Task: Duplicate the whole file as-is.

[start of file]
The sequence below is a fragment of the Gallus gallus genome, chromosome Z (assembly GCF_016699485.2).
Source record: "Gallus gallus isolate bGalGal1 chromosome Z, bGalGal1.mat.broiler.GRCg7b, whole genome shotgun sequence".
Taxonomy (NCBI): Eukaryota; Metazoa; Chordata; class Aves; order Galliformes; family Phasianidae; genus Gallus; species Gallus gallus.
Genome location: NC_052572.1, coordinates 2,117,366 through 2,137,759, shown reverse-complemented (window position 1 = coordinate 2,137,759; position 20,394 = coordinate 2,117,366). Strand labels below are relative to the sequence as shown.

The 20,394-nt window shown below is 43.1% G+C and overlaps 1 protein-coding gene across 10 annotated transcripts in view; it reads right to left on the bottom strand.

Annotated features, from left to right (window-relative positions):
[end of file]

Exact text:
The sequence below is a fragment of the Gallus gallus genome, chromosome Z (assembly GCF_016699485.2).
Source record: "Gallus gallus isolate bGalGal1 chromosome Z, bGalGal1.mat.broiler.GRCg7b, whole genome shotgun sequence".
Taxonomy (NCBI): Eukaryota; Metazoa; Chordata; class Aves; order Galliformes; family Phasianidae; genus Gallus; species Gallus gallus.
Genome location: NC_052572.1, coordinates 2,117,366 through 2,137,759, shown reverse-complemented (window position 1 = coordinate 2,137,759; position 20,394 = coordinate 2,117,366). Strand labels below are relative to the sequence as shown.

The 20,394-nt window shown below is 43.1% G+C and overlaps 1 protein-coding gene across 10 annotated transcripts in view; it reads right to left on the bottom strand.

Annotated features, from left to right (window-relative positions):